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The changing face of Nigerian MBA students

By Kieran Mervyn

The Master of Business Administration (MBA) is globally recognised as a scholastic degree bolstered by workplace experience, and is known for attracting executive-level managers and professionals (or those who aspire to be).

Now, a new breed of entrepreneurial MBA student is changing the programme profile traditionally associated with C-suite students. This raises a number of queries about what has prompted this change and why this trend is emerging.

Globalisation fuels entrepreneurial spirit
The global marketplace is evolving due to a number of forces, including global uncertainties, competitiveness, austerity measures, the redesign of public-service delivery, the impact of network infrastructures, and mobile and wireless computing – all of which lead to enhanced knowledge production and growth of a networked society. Simultaneously, Nigeria is emerging as a robust location of economic growth and is developing into an economic powerhouse. With a population of approximately 170 million and rising, analysts predict its economy is expected to grow at least 6% per year between 2014 and 2017.

Nigeria recognises the importance of entrepreneurs in wealth creation; their once-raw talent, now nurtured, can produce taxes that support public services and their delivery. While greater access to financial support, education and skills are supporting national economic development, The Center for International Private Enterprise (CIPE) says that continuing challenges (including a weak transport and communications infrastructure, expensive and unpredictable power grids and security-based issues) are restricting services in areas that are essential to business.

Recently, Nigeria became Africa’s largest economy based on GDP estimates, yet the total unemployment rate hovers around 25% and urban unemployment at approximately 30%. As Nigerians are often viewed as hard-working with a strong entrepreneurial spirit, those who understand technological advancements and their implications for personal and business growth and development have a greater opportunity to become self-employed entrepreneurs.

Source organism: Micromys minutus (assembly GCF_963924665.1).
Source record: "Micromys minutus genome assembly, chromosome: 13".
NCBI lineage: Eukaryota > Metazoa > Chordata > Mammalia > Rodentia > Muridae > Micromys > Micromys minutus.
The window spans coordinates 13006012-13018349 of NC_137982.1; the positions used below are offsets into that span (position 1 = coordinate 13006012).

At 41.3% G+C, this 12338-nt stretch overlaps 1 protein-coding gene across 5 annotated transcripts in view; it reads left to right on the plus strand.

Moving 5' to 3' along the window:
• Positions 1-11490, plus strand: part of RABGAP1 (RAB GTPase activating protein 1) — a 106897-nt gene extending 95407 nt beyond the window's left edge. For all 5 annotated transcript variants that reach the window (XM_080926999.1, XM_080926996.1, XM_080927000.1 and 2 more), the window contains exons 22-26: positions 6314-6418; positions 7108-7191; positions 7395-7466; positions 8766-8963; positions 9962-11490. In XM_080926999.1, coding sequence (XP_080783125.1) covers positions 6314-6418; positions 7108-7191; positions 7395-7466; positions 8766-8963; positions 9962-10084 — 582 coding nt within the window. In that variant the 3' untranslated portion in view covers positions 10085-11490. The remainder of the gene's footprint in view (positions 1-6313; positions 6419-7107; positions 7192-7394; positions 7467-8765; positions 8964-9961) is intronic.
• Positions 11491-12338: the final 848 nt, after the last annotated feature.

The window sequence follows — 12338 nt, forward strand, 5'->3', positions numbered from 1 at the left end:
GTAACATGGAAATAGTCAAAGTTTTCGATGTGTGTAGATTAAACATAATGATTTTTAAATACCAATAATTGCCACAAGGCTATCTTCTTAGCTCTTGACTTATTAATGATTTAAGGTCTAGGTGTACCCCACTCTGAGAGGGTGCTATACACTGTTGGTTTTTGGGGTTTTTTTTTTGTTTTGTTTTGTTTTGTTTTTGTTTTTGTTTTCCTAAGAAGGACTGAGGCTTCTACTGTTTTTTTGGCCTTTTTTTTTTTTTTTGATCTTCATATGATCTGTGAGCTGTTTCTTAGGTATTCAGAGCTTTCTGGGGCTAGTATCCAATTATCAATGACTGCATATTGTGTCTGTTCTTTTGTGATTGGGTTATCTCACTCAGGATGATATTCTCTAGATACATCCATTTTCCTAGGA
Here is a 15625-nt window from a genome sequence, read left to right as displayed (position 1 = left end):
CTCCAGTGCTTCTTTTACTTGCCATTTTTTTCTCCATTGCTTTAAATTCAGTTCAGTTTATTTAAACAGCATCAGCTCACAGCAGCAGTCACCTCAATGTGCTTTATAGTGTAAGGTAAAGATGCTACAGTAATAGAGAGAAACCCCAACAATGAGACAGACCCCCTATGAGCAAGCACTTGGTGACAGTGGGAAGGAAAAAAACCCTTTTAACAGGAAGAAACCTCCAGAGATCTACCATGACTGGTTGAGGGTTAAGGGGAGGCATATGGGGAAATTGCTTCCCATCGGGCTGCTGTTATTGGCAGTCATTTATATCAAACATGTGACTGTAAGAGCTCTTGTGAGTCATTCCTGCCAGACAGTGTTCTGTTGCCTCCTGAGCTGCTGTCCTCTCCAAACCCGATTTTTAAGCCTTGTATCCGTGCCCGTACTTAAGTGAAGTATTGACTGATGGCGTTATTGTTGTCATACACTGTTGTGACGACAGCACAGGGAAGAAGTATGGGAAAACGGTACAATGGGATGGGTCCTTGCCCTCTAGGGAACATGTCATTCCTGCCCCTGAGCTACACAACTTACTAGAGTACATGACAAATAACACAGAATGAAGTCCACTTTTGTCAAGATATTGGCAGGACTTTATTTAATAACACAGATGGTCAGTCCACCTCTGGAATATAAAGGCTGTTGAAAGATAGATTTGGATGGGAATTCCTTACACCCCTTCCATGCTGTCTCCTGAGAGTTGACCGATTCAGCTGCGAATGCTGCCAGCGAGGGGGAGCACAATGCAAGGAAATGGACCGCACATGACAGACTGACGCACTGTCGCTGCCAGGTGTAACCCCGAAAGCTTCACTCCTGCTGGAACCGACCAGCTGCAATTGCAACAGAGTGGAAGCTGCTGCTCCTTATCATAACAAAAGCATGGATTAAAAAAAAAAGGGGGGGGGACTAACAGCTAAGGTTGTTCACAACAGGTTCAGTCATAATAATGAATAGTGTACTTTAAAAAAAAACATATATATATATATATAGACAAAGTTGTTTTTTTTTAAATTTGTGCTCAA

Entrepreneurs are increasingly capitalising on the knowledge created in the country and developing valuable products and services that enable Nigeria to compete in the global marketplace. Liberalisation of Nigeria’s emerging economy is being witnessed through swift privatisation of public services; however, the economy remains in flux and clearly requires a new type of management practice. This requires an MBA programme that isn’t just geared toward the executive-level professional but that also addresses the needs of the growing number of entrepreneurs entering the global marketplace every day. MBA programmes delivered through online channels fit neatly with the needs of entrepreneurs by enabling them to get a degree without putting their businesses on hold.

Developing innovative human resources
Effective leadership skills are critical for Nigerian businesses to remain competitive and sustainable in the global economy.
Consequently, learning and leading in this dynamic era and managing an increasingly diverse and knowledge-based workforce require a new type of leader. There is a commercial and societal need to develop technically competent, authentic and innovative leaders with the skills and abilities required to drive growth and development.

Business schools, a popular destination for professionals seeking board-level positions, are witnessing an increasing number of entrepreneurs entering MBA programmes.